Ultimate is one of the fastest-growing club sports in the country, according to the 2009 Sporting Goods Manufacturers Association survey. The Grinnellephants and the Sticky Tongue Frogs, Grinnell’s men’s and women’s Ultimate teams respectively, had great seasons in this growing Frisbee-throwing noncontact team sport. Their efforts culminated in both teams qualifying for the USA Ultimate Division III National Championships, held in May 2011 in Buffalo, N.Y.. As one of only three schools with both men’s and women’s teams represented (the other two being Claremont and Occidental), Grinnell finished in the top 10 with both teams — the women placed seventh and the men placed third.
It’s no wonder that Grinnell has a growing and successful program. In Ultimate, two teams of seven players each compete and score points by completing passes up the field into the opponent’s end zone. Where Ultimate strays from many other sports, however, is in its cornerstone: the unifying idea of the “spirit of the game.” Players are responsible for calling infringements and resolving disputes. Similar to Grinnell’s own policy of self-governance, Ultimate’s “spirit of the game” relies on mutual respect, adherence to agreed-upon rules, and love of the community.
The Grinnell Sticky Tongue Frogs qualified for the first USA Ultimate-sanctioned Division III Nationals in the spring of 2010, led by captains Hanna Liebl ’10, Maddie Hart-Andersen ’10, and Sarah Ervin ’11. Although the bid was unexpected, Caroline Kory ’11 said it was a huge honor to get there. “We played better than we had all season, and the preparation was invaluable to our future.” Ervin recounted, “I thought we were going to lose all our games but we were actually really good! I never realized it before because our region is so strong.” The Stickies finished tied for third in the country in 2010.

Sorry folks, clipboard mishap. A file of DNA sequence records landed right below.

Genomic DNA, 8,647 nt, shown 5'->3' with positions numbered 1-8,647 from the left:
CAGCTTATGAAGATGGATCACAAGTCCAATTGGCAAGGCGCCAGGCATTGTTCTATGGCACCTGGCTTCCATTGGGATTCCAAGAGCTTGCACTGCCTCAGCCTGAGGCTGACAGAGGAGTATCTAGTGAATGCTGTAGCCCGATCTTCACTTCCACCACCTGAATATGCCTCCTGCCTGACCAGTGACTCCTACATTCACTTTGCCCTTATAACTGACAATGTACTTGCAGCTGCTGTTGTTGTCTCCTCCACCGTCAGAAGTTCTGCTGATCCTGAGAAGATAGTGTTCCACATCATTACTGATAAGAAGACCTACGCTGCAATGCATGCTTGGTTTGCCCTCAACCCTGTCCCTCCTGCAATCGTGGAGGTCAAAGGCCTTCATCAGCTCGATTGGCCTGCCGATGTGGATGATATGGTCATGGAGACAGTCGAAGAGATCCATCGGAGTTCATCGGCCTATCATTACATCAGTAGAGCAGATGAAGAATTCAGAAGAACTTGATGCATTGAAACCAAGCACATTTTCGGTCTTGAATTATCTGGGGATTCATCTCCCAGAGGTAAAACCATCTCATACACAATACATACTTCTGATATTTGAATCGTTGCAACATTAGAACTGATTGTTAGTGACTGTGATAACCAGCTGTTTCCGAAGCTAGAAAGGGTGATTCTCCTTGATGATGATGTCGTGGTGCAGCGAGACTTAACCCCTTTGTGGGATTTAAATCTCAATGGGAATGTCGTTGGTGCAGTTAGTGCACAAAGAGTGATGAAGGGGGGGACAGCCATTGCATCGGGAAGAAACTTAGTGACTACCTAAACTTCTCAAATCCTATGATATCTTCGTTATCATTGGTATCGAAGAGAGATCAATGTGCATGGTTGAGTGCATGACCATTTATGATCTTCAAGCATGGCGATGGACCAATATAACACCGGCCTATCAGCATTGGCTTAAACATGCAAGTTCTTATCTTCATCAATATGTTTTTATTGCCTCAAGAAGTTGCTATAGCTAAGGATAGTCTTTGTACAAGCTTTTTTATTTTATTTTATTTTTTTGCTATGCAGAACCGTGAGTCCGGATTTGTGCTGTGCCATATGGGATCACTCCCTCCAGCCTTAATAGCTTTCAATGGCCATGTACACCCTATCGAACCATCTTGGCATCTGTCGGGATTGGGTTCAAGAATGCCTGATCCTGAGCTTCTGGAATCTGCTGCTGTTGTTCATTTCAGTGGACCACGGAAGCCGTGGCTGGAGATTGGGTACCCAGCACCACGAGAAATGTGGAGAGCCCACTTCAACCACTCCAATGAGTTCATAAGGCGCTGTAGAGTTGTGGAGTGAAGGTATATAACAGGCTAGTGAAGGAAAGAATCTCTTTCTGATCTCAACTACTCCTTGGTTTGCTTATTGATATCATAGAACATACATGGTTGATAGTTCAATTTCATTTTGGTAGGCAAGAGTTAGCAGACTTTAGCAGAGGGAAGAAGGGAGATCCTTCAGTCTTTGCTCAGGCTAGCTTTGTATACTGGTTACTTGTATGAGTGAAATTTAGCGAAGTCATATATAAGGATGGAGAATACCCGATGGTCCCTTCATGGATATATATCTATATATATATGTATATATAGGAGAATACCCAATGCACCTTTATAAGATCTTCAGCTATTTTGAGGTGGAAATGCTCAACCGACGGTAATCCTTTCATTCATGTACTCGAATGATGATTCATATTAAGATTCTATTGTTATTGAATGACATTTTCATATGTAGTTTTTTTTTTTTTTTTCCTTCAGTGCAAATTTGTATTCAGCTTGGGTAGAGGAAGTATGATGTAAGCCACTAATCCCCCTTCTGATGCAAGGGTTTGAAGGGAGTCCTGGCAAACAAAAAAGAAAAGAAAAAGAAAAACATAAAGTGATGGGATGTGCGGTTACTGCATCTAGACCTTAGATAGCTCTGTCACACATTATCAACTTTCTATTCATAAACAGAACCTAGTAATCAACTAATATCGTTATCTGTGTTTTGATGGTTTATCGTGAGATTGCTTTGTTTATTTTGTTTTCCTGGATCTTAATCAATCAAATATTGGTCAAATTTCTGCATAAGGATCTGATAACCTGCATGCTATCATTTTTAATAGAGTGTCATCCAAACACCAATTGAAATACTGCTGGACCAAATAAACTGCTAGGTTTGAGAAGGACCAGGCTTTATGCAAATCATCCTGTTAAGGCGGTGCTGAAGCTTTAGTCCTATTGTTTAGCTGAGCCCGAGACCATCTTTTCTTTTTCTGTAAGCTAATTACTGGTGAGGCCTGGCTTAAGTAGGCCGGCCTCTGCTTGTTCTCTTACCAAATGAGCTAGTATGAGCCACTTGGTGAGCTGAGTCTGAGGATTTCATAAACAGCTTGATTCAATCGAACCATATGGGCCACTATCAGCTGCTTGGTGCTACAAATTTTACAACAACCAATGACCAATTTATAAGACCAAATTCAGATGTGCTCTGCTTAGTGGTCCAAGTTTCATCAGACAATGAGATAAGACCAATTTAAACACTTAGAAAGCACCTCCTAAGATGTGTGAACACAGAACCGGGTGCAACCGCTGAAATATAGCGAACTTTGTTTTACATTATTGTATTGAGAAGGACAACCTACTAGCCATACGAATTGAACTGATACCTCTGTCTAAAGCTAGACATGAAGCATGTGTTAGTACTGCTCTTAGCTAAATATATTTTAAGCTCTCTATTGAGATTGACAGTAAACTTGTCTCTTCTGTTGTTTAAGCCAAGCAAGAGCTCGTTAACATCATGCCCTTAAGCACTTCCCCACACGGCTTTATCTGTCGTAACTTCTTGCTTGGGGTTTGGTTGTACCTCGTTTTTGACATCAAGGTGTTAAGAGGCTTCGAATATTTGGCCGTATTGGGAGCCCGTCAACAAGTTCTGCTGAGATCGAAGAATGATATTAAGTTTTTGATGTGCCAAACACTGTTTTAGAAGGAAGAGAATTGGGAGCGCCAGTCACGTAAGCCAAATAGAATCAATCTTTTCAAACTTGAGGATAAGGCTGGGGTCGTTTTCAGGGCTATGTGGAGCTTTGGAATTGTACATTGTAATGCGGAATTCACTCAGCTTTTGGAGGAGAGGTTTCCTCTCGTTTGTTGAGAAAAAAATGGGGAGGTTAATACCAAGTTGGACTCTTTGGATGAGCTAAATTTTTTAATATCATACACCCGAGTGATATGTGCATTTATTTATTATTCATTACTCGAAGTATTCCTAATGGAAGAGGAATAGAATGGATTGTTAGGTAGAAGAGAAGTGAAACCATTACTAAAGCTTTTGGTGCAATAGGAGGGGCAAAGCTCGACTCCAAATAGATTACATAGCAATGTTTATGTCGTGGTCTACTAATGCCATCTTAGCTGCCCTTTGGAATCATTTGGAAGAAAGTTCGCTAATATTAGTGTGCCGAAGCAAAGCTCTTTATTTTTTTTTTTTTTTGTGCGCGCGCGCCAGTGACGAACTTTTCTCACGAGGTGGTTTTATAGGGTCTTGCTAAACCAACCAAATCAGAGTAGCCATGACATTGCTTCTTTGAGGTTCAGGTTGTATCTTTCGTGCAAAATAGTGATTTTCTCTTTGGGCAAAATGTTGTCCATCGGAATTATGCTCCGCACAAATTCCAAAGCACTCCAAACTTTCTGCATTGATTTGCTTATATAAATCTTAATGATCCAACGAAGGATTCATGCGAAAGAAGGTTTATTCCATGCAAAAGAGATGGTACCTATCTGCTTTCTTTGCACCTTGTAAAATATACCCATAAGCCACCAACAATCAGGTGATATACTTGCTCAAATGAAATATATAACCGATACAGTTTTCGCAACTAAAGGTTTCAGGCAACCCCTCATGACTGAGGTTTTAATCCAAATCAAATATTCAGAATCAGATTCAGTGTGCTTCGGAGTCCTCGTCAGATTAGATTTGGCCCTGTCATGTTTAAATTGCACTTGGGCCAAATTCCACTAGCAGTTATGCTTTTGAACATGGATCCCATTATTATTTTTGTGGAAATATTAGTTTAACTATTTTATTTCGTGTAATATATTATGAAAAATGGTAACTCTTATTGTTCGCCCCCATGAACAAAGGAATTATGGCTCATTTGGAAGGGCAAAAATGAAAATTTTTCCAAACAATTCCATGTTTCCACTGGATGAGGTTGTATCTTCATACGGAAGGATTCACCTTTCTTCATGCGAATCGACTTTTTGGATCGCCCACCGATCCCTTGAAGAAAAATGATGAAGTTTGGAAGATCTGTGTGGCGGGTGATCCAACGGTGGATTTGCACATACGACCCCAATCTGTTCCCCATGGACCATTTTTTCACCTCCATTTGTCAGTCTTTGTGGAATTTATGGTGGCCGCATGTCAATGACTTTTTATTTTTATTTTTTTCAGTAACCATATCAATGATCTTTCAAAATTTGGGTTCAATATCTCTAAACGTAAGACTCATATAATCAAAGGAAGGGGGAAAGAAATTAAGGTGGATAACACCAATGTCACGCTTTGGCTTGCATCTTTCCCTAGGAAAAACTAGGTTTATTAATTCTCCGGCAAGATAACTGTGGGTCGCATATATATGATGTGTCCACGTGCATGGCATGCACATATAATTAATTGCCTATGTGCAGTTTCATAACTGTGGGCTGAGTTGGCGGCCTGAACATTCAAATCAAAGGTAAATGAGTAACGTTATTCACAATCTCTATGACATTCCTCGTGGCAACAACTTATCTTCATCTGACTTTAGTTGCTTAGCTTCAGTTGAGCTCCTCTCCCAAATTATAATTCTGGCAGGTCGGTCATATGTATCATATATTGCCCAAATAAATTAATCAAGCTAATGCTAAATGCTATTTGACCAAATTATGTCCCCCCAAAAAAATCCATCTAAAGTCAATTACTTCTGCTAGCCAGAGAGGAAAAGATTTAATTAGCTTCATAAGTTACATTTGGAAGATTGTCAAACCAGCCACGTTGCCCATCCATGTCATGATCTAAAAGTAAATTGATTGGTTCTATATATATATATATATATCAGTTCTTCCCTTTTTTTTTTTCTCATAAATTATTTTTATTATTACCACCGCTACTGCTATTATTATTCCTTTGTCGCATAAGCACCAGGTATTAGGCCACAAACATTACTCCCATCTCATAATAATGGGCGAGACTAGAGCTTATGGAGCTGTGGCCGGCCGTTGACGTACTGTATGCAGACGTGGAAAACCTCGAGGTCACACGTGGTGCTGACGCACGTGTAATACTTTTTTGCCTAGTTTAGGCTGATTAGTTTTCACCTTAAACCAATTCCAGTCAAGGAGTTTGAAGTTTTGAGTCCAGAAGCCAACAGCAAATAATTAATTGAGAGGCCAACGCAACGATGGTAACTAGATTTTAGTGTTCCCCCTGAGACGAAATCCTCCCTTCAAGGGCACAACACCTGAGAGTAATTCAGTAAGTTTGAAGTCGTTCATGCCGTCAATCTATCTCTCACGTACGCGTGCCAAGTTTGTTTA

This fall, led by captains Sarah Ervin ’11, Christine Grummon ’11, and Paige Hill ’12, the Stickies made it a goal to return to nationals. Winter brought a restructuring to Division III, and with it, the opportunity for more success. This spring, the Stickies made an intense commitment to strength, endurance, and acceleration training, an investment which paid off: The Stickies came in seeded fifth for the nationals. Hill wrote in for Without Limits, an Ultimate blog, “Grinnell’s game to go to the Division III National Championships was one of the most meaningful and emotional experiences I have had as an athlete, and this season was one of the most exciting I have been a part of.” Knocked out of the championship bracket by a talented Williams College team, which lost a close game in the finals, the Grinnell women finished tied for seventh. “It was exhilarating. We got to live up to what we’ve been working towards. We played as a cohesive, coherent group of people who love each other,” said Hannah Bauman ’13. Cory Keeler ’12 agreed. “This year was last year squared.”
The men, captained by Tom Elliott ’11 and Aaron Swaney ’11, also made qualifying for nationals a goal this year. With a large, talented senior class and an incredibly dedicated first-year class, the scrappy Grinnellelephants created space and capitalized on their seniors through their offense, dubbed “the grinder.” Seeded low, the men won all their games in pool play. “We squeezed some narrow victories but everyone stepped up their game. The Grinnellelephants represented themselves well on and off the field,” said Elliott, team captain. Similarly, Carter Wiese ’14 was happy with the results. “It was awesome and so rewarding. When we first talked about it, I didn’t think we could make it, but I think it was a fitting reward because of our dedication to the sport and to each other.”
The future of the program is bright. As a club team with no coach, leadership comes from within, and players see each other as a family. While leading peers and friends is a challenge, Grinnell Ultimate has created a model that can be emulated by many teams in the future. As Keeler, captain for the 2011-12 year, put it: “It’s like we’re putting hieroglyphics on the walls. We are participating in the development of what in 20 years people will call the history of D-IIIs. Our men’s and women’s teams are spearheading that movement.”
Postscript: The history of Grinnell College Ultimate is sparse. The oldest information about Ultimate at Grinnell dates back to 1990 for men and 1992 for women. If you have information on the specifics of how the teams evolved over time, email email@example.com.